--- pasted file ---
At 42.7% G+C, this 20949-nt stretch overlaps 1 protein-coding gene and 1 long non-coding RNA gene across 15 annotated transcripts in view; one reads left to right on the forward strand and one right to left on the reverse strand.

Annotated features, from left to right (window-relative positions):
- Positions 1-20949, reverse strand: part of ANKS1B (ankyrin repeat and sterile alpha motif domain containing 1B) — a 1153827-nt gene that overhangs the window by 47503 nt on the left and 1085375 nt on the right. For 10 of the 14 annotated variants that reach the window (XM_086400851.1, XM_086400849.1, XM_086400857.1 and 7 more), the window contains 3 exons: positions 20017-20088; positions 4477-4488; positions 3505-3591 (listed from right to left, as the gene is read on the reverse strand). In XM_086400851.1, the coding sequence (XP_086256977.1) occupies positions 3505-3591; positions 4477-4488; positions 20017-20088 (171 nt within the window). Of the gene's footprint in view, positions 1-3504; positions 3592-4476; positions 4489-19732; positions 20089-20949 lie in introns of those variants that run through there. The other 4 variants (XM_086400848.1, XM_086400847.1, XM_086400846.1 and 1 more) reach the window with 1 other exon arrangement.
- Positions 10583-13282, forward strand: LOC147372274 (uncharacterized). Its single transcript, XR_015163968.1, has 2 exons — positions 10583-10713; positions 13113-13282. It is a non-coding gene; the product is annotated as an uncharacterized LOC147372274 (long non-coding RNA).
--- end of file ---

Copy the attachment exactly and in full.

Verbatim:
At 42.7% G+C, this 20949-nt stretch overlaps 1 protein-coding gene and 1 long non-coding RNA gene across 15 annotated transcripts in view; one reads left to right on the forward strand and one right to left on the reverse strand.

Annotated features, from left to right (window-relative positions):
- Positions 1-20949, reverse strand: part of ANKS1B (ankyrin repeat and sterile alpha motif domain containing 1B) — a 1153827-nt gene that overhangs the window by 47503 nt on the left and 1085375 nt on the right. For 10 of the 14 annotated variants that reach the window (XM_086400851.1, XM_086400849.1, XM_086400857.1 and 7 more), the window contains 3 exons: positions 20017-20088; positions 4477-4488; positions 3505-3591 (listed from right to left, as the gene is read on the reverse strand). In XM_086400851.1, the coding sequence (XP_086256977.1) occupies positions 3505-3591; positions 4477-4488; positions 20017-20088 (171 nt within the window). Of the gene's footprint in view, positions 1-3504; positions 3592-4476; positions 4489-19732; positions 20089-20949 lie in introns of those variants that run through there. The other 4 variants (XM_086400848.1, XM_086400847.1, XM_086400846.1 and 1 more) reach the window with 1 other exon arrangement.
- Positions 10583-13282, forward strand: LOC147372274 (uncharacterized). Its single transcript, XR_015163968.1, has 2 exons — positions 10583-10713; positions 13113-13282. It is a non-coding gene; the product is annotated as an uncharacterized LOC147372274 (long non-coding RNA).